Three sailing organisations in the Midlands have been awarded Sport England funding to tackle inequalities and reduce the negative impact of Covid-19.
The RYA was awarded £150,000 of National Lottery Funding from Sport England’s Tackling Inequalities Fund to support sailing clubs and centres across the UK.
Lincoln & District Sailing Association, Midland Sailing Club and the Andrew Simpson Centre in Birmingham are among some 17 Sailability and OnBoard clubs and organisations to have been successful in applying for grants of up to £10,000 from the fund.
Projects supported by the funding are designed to make sailing more accessible for people who might not otherwise have an opportunity to get on the water, including those in lower socio-economic groups, Black, Asian and Minority Ethnic Communities, disabled people and those with long-term health conditions.
The aim is to help bridge the widening gaps in participation in sport and reduce the negative impact of the Coronavirus pandemic on physical activity and fitness levels.
Tim Hollingsworth, Sport England’s Chief Executive, said: “We are proud to be able to provide funding and support the RYA in this difficult period. This funding will help support our valuable community infrastructure that is so important in keeping the nation active and will also provide important connections and reconnections for people whose lives have been affected by Covid-19 and for whom remaining active is so important for their physical, mental and social wellbeing.”
Lincoln & District Sailing Association (LDSA)
LDSA offers RYA OnBoard and Sailability sessions at Hykeham Sailing Club, including working in partnership with nearby SEN school Kisimul. Although activities resumed in September, it was not possible for volunteer-run LDSA to restart sessions with disabled students from the school as a result of Covid-19.
The grant will fund a coach to run 24 weekly sessions up to July 2021 for around 30 participants. The coach will also train volunteers to be able to run the groups to support sustainability for the future.
Howard Nelson from LDSA said: “It’s fantastic to be leading a project with Lincoln and District Sailing Association through the RYA and Sport England Tackling Inequalities Funding. We’re planning to make a real difference to help get people get back to sailing and to help reduce the negative impact of Covid-19 and inequalities in sport.
“Very often young people with special needs don't get the opportunity to try any sort of outdoor activity and far too many have little or no contact with the natural environment. There is a very positive impact of active participation in sporting activity, with all the physical fitness benefits that come with this. Participants will be able to develop enhanced self-confidence, self-esteem, working with others and independence. Attendees will also benefit through coming along and mixing with others within the community.”
Midland Sailing Club
Midland Sailing Club works in partnership with a variety of organisations to tackle inequality and widen access to sailing for adults and children with disabilities and people from BAME communities through its innovative ‘Sail Birmingham’ initiative.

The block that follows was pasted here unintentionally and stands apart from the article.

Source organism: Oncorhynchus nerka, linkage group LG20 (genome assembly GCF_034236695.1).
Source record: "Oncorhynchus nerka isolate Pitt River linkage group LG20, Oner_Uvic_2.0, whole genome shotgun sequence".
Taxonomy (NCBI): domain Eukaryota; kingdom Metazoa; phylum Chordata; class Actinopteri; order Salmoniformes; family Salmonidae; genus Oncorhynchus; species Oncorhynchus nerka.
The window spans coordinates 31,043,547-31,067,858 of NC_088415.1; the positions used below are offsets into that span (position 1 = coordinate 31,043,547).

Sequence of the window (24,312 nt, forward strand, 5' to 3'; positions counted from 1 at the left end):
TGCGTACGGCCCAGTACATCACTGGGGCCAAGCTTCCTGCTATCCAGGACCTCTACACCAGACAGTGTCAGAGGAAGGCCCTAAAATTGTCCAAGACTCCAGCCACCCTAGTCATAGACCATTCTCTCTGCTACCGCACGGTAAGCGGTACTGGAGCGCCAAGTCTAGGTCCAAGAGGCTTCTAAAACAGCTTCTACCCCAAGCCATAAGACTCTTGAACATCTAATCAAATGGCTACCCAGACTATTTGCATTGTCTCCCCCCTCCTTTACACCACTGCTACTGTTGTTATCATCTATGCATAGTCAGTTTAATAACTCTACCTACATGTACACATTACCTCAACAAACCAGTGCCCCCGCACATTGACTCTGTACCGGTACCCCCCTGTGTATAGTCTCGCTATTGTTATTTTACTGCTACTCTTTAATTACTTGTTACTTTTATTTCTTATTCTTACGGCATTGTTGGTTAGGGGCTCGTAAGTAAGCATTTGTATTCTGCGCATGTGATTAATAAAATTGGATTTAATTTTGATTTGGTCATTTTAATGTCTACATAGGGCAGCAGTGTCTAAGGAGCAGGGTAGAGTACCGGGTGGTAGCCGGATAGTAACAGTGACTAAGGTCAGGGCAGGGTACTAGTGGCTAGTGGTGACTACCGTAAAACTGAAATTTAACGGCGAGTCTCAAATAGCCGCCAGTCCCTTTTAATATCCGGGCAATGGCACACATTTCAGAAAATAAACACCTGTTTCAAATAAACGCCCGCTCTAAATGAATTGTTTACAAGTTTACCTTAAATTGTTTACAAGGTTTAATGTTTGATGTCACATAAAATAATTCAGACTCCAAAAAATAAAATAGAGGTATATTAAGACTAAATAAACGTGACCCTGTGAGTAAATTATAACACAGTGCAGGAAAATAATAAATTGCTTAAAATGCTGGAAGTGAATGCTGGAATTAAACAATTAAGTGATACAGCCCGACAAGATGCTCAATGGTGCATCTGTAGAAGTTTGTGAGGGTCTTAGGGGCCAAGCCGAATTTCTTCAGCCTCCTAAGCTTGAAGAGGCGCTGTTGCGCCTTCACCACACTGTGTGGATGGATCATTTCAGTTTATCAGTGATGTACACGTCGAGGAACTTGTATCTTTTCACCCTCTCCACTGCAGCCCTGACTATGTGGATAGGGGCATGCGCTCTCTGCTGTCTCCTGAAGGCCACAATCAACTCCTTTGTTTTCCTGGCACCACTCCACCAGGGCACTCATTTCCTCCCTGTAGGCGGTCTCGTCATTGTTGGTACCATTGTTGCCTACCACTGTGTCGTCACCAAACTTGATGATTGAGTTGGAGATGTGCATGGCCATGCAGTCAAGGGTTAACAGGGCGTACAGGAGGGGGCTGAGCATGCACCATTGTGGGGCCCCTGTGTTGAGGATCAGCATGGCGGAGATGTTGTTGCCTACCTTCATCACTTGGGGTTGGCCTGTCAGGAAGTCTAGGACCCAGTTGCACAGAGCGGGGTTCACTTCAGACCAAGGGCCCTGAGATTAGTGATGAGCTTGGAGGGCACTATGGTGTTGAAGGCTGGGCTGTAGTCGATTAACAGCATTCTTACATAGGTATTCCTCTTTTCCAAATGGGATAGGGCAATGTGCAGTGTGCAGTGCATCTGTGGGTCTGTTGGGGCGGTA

Sailing, windsurfing and paddle-boarding activities resumed in summer and the grant from Sport England’s Tackling Inequalities Fund will support further additional participation throughout 2021 across five key areas, including:
Andrew Simpson Centre Birmingham
The Andrew Simpson Foundation (ASF) runs four, not-for-profit centres across the UK, including a centre for Birmingham based at Bartley Sailing Club, with each location running six Community Sailing Programmes to inspire young people from lower socio-economic backgrounds.
The Aiming High programme is specifically tailored to young people who have physical or learning disabilities, providing fun, safe and accessible sailing, and also focusing on young people’s mental health and wellbeing, using sailing to boost their sense of self-worth.
A grant of £10,000 will enable 30 young people across the four ASF centres to attend the Aiming High programme to learn how to sail. The 10 who benefit most will then be invited to a heavily subsidised Improver Sailing Course, and their family also encouraged to participate with access to sessions and support to continue sailing by joining a centre.
Ruth Brady, Fundraising Officer, said: “Young people living with physical or learning disabilities, or struggling with their mental health, will have found these past few months particularly challenging. We want to see the Aiming High programme have a positive, long term impact on participants.”
The Sport England Tackling Inequalities Fund is designed to deal with the ‘here and now’ issues caused as a result of Coronavirus by supporting organisations working with priority audiences.
It follows surveys commissioned by Sport England after restrictions on exercising and guidelines around social distancing were introduced in late March, assessing activity levels and attitudes. Early insights revealed that certain groups of people were being disproportionately affected by the pandemic, significantly impacting their ability to be physically active.
The RYA was allocated a share of the funding and invited clubs and centres to apply for grants to support projects involving its RYA OnBoard and Sailability programmes.
RYA Director of Sport Development, Alistair Dickson said: “The venues selected are all going to be running fantastic projects and we look forward to hearing about the impact that they will have on the club or centre and on the underrepresented communities which they aim to reach.”